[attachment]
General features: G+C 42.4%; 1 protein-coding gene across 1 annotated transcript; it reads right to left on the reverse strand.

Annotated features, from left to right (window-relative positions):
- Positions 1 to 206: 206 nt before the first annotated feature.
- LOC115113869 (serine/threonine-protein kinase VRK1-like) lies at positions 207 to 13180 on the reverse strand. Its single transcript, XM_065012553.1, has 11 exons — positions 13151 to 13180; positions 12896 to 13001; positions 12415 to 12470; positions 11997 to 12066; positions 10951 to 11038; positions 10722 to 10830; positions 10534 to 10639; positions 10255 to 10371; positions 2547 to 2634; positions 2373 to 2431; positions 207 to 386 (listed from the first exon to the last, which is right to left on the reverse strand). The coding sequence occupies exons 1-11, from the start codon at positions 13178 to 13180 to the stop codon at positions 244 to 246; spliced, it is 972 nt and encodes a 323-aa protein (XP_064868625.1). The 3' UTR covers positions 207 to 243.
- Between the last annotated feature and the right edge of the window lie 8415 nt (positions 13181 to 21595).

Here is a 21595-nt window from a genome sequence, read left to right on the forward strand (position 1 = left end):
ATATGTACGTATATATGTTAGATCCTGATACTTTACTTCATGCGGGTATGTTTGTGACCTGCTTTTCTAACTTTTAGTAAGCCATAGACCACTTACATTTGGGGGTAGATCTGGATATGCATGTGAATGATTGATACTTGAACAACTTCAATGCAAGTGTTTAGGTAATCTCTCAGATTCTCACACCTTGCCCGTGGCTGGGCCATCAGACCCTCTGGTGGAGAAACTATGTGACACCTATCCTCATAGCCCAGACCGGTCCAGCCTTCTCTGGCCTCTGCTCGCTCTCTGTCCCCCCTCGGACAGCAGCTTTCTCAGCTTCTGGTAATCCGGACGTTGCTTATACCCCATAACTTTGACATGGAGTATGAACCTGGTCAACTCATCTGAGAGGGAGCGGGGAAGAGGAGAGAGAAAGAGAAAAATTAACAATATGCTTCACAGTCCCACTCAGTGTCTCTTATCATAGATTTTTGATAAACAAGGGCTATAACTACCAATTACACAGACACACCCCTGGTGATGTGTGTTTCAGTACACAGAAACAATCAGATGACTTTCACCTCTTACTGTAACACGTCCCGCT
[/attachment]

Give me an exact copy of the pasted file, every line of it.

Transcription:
General features: G+C 42.4%; 1 protein-coding gene across 1 annotated transcript; it reads right to left on the reverse strand.

Annotated features, from left to right (window-relative positions):
- Positions 1 to 206: 206 nt before the first annotated feature.
- LOC115113869 (serine/threonine-protein kinase VRK1-like) lies at positions 207 to 13180 on the reverse strand. Its single transcript, XM_065012553.1, has 11 exons — positions 13151 to 13180; positions 12896 to 13001; positions 12415 to 12470; positions 11997 to 12066; positions 10951 to 11038; positions 10722 to 10830; positions 10534 to 10639; positions 10255 to 10371; positions 2547 to 2634; positions 2373 to 2431; positions 207 to 386 (listed from the first exon to the last, which is right to left on the reverse strand). The coding sequence occupies exons 1-11, from the start codon at positions 13178 to 13180 to the stop codon at positions 244 to 246; spliced, it is 972 nt and encodes a 323-aa protein (XP_064868625.1). The 3' UTR covers positions 207 to 243.
- Between the last annotated feature and the right edge of the window lie 8415 nt (positions 13181 to 21595).

Here is a 21595-nt window from a genome sequence, read left to right on the forward strand (position 1 = left end):
ATATGTACGTATATATGTTAGATCCTGATACTTTACTTCATGCGGGTATGTTTGTGACCTGCTTTTCTAACTTTTAGTAAGCCATAGACCACTTACATTTGGGGGTAGATCTGGATATGCATGTGAATGATTGATACTTGAACAACTTCAATGCAAGTGTTTAGGTAATCTCTCAGATTCTCACACCTTGCCCGTGGCTGGGCCATCAGACCCTCTGGTGGAGAAACTATGTGACACCTATCCTCATAGCCCAGACCGGTCCAGCCTTCTCTGGCCTCTGCTCGCTCTCTGTCCCCCCTCGGACAGCAGCTTTCTCAGCTTCTGGTAATCCGGACGTTGCTTATACCCCATAACTTTGACATGGAGTATGAACCTGGTCAACTCATCTGAGAGGGAGCGGGGAAGAGGAGAGAGAAAGAGAAAAATTAACAATATGCTTCACAGTCCCACTCAGTGTCTCTTATCATAGATTTTTGATAAACAAGGGCTATAACTACCAATTACACAGACACACCCCTGGTGATGTGTGTTTCAGTACACAGAAACAATCAGATGACTTTCACCTCTTACTGTAACACGTCCCGCT